Tuesday, May 22, 2007

My favorite columnist, officially spied upon over Iraq

Ted Rall says it is so.

THIS, my dear Bush-lickers, is why I oppose warrantless domestic wiretapping. If I had a bigger name and circulation, it could have been me, not Ted Rall. Read below the break for more about what the government has been doing to him:

The Republican Party held its 2004 convention at Madison Square Garden in midtown Manhattan, a few miles north of Ground Zero. The 9/11 attacks had occurred less than three years earlier. If you'd been running the New York Police Department, what would have been your top concern? Terrorism. Mine too. Obviously.

The NYPD, however, wasn't worried about Al Qaeda. For them, the real threat to law and order were anti-Bush protesters. Of course, it's a given that demonstrations occur at every party convention. After 9/11, however, First Amendment-protected activism was anathema to our government. Officials sought to suppress all dissent, no matter how peaceful or innocuous. So they spied on celebs scheduled to participate in anti-RNC protests, including the rappers Jay-Z and Sean “P. Diddy” Combs, and on R&B singer Alicia Keys.

And Ted Rall.

According to The New York Times, “hundreds of pages of documents relating to [the NYPD’s] security preparations” released in response to a federal judge’s order show that “undercover officers attended meetings of political groups, posing as sympathizers or fellow activists, and infiltrated chat rooms. Although they identified a few people who talked about disrupting the convention, they also monitored many more people who showed no intention of breaking the law.” The Times identifies me as one of the three “highlights from the police intelligence digests”:

"A November 13, 2003 digest noting the Web site of the editorial cartoonist and activist Ted Rall. 'Activists are talking, some with barely hidden glee, about the possibility of violence', an officer wrote, describing the postings on Mr. Rall’s site.” ...
More baffling, the security “experts” totally missed the point. I didn't call for violence; I suggested avoiding the possibility of mayhem at a time that politics had turned poisonous, by moving the Republican National Convention to another, less liberal city. (The NYPD dossier repeatedly attributes quotes to me that are actually me quoting others, a glaring error that the Times repeats, presumably because the paper doesn't have access to Google.)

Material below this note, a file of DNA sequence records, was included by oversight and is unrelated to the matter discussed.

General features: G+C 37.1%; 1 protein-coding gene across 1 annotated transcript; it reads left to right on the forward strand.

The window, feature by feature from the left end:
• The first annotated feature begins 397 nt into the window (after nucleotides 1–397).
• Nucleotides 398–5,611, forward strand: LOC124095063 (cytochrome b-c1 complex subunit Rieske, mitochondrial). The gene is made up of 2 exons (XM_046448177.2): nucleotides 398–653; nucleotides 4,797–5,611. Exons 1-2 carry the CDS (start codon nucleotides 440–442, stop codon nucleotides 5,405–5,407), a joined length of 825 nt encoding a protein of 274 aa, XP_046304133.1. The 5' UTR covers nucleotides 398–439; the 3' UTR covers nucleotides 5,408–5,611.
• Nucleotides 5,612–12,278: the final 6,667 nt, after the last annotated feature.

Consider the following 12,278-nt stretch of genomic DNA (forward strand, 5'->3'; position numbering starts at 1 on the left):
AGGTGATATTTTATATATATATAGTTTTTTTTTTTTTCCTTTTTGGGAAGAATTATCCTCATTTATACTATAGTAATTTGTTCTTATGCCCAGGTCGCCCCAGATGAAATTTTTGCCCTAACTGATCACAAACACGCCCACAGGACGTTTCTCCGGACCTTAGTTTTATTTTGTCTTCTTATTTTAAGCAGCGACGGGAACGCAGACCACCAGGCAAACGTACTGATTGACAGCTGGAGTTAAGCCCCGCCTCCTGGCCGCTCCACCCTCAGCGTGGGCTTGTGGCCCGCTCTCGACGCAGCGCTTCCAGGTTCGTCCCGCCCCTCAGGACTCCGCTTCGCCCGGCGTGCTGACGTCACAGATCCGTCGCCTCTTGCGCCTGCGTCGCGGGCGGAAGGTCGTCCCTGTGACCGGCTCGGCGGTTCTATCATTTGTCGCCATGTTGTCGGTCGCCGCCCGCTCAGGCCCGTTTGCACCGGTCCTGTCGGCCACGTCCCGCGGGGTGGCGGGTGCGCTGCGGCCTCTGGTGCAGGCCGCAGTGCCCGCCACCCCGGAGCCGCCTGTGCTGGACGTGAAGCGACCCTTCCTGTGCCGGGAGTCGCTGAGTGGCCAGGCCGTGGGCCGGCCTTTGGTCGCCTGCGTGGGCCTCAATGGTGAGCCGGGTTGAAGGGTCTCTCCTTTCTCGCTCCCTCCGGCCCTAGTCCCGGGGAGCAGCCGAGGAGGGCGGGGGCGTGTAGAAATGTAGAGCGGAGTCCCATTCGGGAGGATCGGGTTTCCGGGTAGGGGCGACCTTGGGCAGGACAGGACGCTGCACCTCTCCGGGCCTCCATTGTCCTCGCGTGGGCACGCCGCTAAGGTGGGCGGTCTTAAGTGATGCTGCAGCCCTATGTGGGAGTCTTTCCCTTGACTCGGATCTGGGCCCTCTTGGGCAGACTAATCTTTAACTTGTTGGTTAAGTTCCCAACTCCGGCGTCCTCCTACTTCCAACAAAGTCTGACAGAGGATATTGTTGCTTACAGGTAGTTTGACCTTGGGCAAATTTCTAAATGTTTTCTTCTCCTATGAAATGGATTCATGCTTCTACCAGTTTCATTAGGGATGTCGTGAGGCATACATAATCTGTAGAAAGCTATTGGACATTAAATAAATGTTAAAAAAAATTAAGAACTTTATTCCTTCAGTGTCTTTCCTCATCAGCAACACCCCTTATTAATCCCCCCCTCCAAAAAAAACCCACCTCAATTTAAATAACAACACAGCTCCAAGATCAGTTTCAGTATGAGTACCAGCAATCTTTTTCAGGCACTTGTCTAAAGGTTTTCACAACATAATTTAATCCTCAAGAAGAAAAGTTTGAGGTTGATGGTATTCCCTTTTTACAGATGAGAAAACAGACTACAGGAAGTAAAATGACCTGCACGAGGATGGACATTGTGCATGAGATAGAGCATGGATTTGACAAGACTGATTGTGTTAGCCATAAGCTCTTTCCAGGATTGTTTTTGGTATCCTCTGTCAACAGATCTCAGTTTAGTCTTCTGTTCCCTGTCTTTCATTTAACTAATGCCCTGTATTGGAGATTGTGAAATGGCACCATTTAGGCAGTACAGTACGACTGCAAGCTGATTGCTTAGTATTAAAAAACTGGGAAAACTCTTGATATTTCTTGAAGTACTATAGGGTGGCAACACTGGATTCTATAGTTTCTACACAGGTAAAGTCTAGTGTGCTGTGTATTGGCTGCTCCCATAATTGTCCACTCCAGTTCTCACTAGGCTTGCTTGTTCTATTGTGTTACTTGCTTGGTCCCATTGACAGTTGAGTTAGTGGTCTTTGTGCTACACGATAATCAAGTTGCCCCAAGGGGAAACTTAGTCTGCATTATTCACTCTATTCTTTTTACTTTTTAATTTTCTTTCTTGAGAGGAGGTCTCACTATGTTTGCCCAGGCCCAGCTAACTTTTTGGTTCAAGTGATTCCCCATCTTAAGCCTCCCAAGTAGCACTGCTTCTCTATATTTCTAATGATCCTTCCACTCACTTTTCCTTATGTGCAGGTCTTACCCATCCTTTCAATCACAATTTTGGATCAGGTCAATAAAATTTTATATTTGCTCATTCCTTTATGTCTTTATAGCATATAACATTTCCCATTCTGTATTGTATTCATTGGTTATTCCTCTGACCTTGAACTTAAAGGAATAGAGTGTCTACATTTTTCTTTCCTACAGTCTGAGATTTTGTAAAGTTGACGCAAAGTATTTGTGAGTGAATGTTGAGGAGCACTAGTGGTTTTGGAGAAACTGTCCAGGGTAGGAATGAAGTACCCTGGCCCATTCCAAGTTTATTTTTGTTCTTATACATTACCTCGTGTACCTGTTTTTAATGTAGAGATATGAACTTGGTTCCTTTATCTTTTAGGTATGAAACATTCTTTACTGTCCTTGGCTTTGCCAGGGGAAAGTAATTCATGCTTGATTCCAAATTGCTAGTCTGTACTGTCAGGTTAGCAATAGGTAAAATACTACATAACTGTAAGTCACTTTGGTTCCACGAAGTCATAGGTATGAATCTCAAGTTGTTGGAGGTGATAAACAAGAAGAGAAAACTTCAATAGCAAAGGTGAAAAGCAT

My original October 28, 2003 column couldn't have been more clearly opposed to violence. “As a Manhattanite,” I wrote, “I hope that the Republicans will seriously consider moving their convention somewhere else...The risk of convention-related terrorist attacks should be reason enough to not hold it in a city that paid the highest price on 9/11. A revival of 1968, with cops fouling their batons with the blood of young people, wouldn't do anyone — left or right — any good.”

Government agencies began spying on me shortly after 9/11. I have repeatedly suffered service interruptions — loud static, whispered voices, even outages — at the hands of a government whose laughably inept phone-tapping skills match its inability to respond to a hurricane or tornado. Finally, a security official at Verizon confirmed that my telephone had been tapped. “That’s already more than I should have told you,” he explained, requesting anonymity. “Under the Patriot Act we're not allowed to inform our customers about intercepts.”

Eventually I was seeing my local Verizon repair guy, who was repeatedly being summoned to my home to restore service, more often than my best friend. So I was naturally suspicious when I caught an unfamiliar man, no uniform or badge, fiddling with the posts in my building’s phone box. “Who are you and what are you doing?” I demanded. The dude knocked me down and bolted out a door into an alley. Giving chase, I watched him drive off an unmarked white van with U.S. government plates.

Why, why, does this not at all shock me?

And, what I said by way of intro? I wrote against the war staring in the summer of 2002, in print, in my small suburban Dallas newspaper chain of weeklies columns. I wrote against a “Patriot Act” three weeks after 9/11. Were I in New York, with a bigger media footprint, like Rall’s, I don’t doubt the government would have spied on me, too.